Learning from the Pros in the Connected Academics Proseminar

Originally published in the Summer 2016 MLA Newsletter

The more of these amazing people I meet, the more I’m convinced that graduate students with a strong alt-ac plan are exactly the sorts of colleagues you want to hire in your departments. (Always assuming, of course, that a great nonprofit or library hasn’t swooped them up already!) —Beth Seltzer

Beth Seltzer, who holds a PhD in English from Temple University, is one of twenty PhD candidates and recent PhD recipients taking part in the inaugural year of the Connected Academics proseminar on careers in New York City. Connected Academics (connect.mla.hcommons.org) is an MLA initiative, funded by the Andrew W. Mellon Foundation, that addresses a concern raised by both the study of career outcomes of 2,200 language and literature PhDs and the Task Force on Doctoral Study: the need to prepare PhDs in language and literature for a range of careers. Proseminar fellows such as Seltzer are connecting with peers from eleven different academic institutions to learn how to apply their research and teaching credentials to articulate transferable skills, create a professional Web presence, and gain an understanding of the humanities workforce beyond the classroom. Perhaps the most distinctive aspect of Connected Academics is the opportunity to meet with humanities PhDs at the organizations where they work, such as the New York Public Library, Ithaka S+R, the American Council of Learned Societies, Bard High School Early College, and the Frick Collection.

Connected Academics is about encouraging language and literature PhDs to recognize the fullest expression of their abilities and to realize that the humanities workforce is not limited to teaching. Seltzer emphasizes in her blog post that she prepared for and pursued multiple career options at once, including tenure-track teaching positions at postsecondary institutions. Indeed, she felt more prepared for the academic job market because of her varied professional experiences. In Seltzer’s case, the outcome of her job search was a full-time position at Bryn Mawr College as an educational technology specialist—a job that will draw heavily on the teaching and research skills she acquired while pursuing her PhD. Her year in the Connected Academics proseminar has made her aware of her capabilities and of the variety of organizations in which she could put them to use.

With an awareness of the many possibilities for employment come energy, optimism, and ambition—and our proseminar fellows possess these in abundance. I invite you to read their blog posts at the Connected Academics Web site, where they have addressed a broad range of topics in a manner sure to provoke further thought. They write with the conviction that their professional training as humanists will serve them well in roles in academia, secondary education, the nonprofit sector, and even the for-profit world. Most of them do not see careers beyond the classroom as an abandonment of the ideals that led them to undertake advanced study in the humanities—quite the opposite. As another member of the current proseminar cohort, Manoah Finston, puts it, “[W]e should not think of employment off or on a tenure line as the sole determinant of success, just as we can no longer permit the distinction of in or out of the academy to decide the legitimacy of our choice of career.”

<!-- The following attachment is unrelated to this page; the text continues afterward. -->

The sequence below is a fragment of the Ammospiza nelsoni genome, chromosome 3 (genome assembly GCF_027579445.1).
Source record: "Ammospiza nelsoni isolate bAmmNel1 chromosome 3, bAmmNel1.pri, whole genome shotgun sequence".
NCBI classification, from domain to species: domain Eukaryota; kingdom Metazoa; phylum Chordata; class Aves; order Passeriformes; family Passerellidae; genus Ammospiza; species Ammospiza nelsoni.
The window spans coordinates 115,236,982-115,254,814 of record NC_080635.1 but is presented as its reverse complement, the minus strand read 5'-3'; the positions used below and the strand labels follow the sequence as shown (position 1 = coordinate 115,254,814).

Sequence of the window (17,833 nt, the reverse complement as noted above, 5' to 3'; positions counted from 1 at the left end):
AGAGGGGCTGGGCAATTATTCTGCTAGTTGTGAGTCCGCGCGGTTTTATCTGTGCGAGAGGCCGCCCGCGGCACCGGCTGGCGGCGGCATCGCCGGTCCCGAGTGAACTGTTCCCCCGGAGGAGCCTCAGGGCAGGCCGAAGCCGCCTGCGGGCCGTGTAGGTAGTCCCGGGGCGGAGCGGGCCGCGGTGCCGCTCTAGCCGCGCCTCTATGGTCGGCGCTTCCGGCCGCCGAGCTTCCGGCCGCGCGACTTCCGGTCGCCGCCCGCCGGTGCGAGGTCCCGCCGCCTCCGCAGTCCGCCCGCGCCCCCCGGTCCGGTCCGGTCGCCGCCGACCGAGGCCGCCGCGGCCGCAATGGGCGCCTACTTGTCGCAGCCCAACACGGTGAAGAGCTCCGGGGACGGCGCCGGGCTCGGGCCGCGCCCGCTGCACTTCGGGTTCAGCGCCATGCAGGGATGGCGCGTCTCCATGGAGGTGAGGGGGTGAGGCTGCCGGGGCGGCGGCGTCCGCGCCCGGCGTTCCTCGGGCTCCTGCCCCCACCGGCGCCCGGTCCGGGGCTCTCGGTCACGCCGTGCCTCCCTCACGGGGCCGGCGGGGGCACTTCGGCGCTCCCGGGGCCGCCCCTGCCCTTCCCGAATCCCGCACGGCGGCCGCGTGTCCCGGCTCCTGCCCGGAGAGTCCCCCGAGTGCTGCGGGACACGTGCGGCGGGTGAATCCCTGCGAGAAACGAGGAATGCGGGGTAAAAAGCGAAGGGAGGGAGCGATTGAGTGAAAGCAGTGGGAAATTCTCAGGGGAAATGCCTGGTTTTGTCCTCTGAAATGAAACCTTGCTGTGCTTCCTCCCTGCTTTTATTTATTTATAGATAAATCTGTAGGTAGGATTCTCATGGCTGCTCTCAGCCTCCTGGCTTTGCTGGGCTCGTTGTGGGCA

Most graduate students today, including our proseminar fellows, look to their faculty advisers, chairs, and directors of graduate studies to help guide them on a career path. It’s understandable that those without experience in careers beyond the classroom have been hesitant to endorse students’ desires to explore a breadth of career options, yet those of us involved with Connected Academics believe that things will begin to change as our proseminar fellows share their confidence and enthusiasm with others at their home institutions.

Our three partner institutions are exemplary in the adaptability and innovation they have shown in the face of the breadth of graduate student career ambitions. Georgetown University’s Reinvent the PhD project has, as one of its central goals, the creation of a Georgetown Center for the Public Humanities and a new, interdisciplinary doctoral program in the public humanities. Arizona State University is focusing on enriching the doctoral experience through the incorporation of additional skills—digital, quantitative, and entrepreneurial. Finally, the University of California Humanities Research Institute’s Humanists@Work program provides opportunities for graduate students to expand their professional experience through statewide workshops and paid summer internships.

While participating in the Connected Academics proseminar has convinced participants of the value of their wide-ranging work, it is, of course, the MLA’s core belief that all labor should be fairly compensated. I want to emphasize here, as I have elsewhere, that we will continue to advocate better working conditions for adjuncts and for the creation of more tenure-track positions at universities. Yet the enthusiasm generated around the Connected Academics project demonstrates that our conversations on academic labor and post-PhD humanities work must become broader. The MLA is prepared to work with departments to help graduate students prepare for an expanded range of career opportunities. We owe the next generation of humanities scholars our support for their ambitions as they apply their humanities PhDs to a broad range of satisfying careers.


I thank my colleagues Stacy Hartman and Nicky Agate for their assistance with this column.